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Trump’s strategy to delay cases before the election is working

Trump’s strategy to delay cases before the election is working

Despite some dismal days spent in the courtroom, Donald Trump earned two significant legal victories this week with separate decisions that make it all but certain two of the pending criminal trials against him will take place after the 2024 election.

As had been expected for months, US district judge Aileen Cannon on Tuesday scrapped a 20 May trial date that had been set in south Florida over the former president’s handling of classified documents. The delay was almost entirely the doing of Cannon, a Trump appointee, who allowed far-fetched legal arguments into the case and let preliminary legal matters pile up on her docket to the point where a May trial was not a possibility.

On Thursday, the Georgia court of appeals announced it would hear a request from Trump to consider whether Fani Willis, the Fulton county district attorney, should be removed from the election interference case against him because of a relationship with another prosecutor. The decision means both that Trump will continue to undermine Willis’s credibility and draw out the case. “There will be no trial until 2025,” tweeted Anthony Michael Kreis, a law professor at Georgia State University who has been closely following the case.

The third pending case against Trump, a federal election interference case in Washington, also appears unlikely to go to trial before the election. The US supreme court heard oral arguments on whether Trump has immunity from prosecution last month and seemed unlikely to resolve it quickly enough to allow the case to move forward ahead of the election.

The decisions mean that voters will not get a chance to see Trump held accountable for possible criminal conduct during his last term in office before they decide whether to give him another term in office. (Trump is currently in the middle of a criminal trial in Manhattan that centers around allegations he falsified business records to cover up hush-money payments to Stormy Daniels, but it happened prior to his presidency, during the 2016 campaign.)

The developments vindicate a pillar of Trump’s legal strategy. Facing four separate criminal cases, his lawyers have sought to use every opportunity they can to delay the cases, hoping that if he wins the election in November. Were he to return to the White House, he would make the two federal cases against him go away (he has said he would appoint an attorney general who would fire Jack Smith, the justice department’s special prosecutor). It’s unclear if Fani Willis, the Fulton county DA, could proceed with a criminal case against a sitting president.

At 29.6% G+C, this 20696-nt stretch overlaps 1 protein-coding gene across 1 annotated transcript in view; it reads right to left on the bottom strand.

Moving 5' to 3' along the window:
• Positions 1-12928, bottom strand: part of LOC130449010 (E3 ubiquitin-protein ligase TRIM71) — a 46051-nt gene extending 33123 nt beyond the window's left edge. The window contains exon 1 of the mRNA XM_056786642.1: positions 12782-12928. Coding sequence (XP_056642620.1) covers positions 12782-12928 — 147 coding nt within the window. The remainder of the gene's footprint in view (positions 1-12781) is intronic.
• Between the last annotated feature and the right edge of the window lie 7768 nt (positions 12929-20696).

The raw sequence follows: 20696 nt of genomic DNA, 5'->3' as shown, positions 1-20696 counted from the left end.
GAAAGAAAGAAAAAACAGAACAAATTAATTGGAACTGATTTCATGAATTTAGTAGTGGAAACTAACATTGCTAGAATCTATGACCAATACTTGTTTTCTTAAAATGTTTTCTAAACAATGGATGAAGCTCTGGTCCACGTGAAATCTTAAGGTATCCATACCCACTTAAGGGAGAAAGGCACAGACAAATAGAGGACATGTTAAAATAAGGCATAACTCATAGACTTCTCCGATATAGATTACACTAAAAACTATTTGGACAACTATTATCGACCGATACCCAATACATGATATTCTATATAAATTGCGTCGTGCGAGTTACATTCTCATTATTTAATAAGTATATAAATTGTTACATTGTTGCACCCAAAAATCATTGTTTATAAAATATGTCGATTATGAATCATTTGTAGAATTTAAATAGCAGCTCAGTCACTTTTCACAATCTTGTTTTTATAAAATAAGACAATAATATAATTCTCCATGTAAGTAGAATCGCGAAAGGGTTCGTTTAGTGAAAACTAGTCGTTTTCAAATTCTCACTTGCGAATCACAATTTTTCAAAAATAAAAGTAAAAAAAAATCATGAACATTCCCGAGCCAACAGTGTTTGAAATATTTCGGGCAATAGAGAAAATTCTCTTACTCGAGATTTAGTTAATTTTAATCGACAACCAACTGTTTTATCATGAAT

“In all likelihood, Trump’s election would pause the proceedings against him in Georgia. There is a large consensus among legal academics that a sitting president cannot be tried for crimes. That, however, is an untested constitutional theory, which Fani Willis will probably challenge,” Kreis said. “If I had to hedge a bet, should Trump win in November, his Fulton county co-defendants will be tried mid-2025 and Trump would stand trial alone after his second term ends.”

While Trump may have successfully secured delays in three of the cases against him, prosecutors in Manhattan continued to move ahead this week in laying out evidence for why he should be found guilty on 34 counts of falsifying business records. Testimony from key accounting employees at the Trump organization helped connect Trump to the monies that were paid out to Michael Cohen. Stormy Daniels, the adult film star who alleges she had an affair with Trump in 2006, also testified in detail about the incident, irritating Trump, and bringing one of the most embarrassing episodes back to the center of the public discourse.

Trump’s lawyers objected to the testimony and requested a mistrial, saying the lurid details Daniels disclosed had prejudiced jurors against defendants. Judge Juan Merchan rejected that request, but still conceded jurors had heard information they should not have.

While Trump is likely to use the episode in any potential appeal, experts doubted whether he would succeed.

“Skirmishes like this happen all the time, and defense attorneys call for mistrials in many, if not most, criminal trials. I don’t think this was even close to cause for a mistrial and don’t think it would end up being a major issue on appeal,” said Rebecca Roiphe, a former prosecutor in the Manhattan district attorney’s office who now teaches at New York Law School.

“The details of the sexual encounter are relevant because they go to why Trump would want to suppress her story. The judge tried to limit any prejudicial effect by asking the witness to be less colorful in her description. She didn’t abide by this until warned a few times, but this hardly seems like a cause for concern on appeal.”

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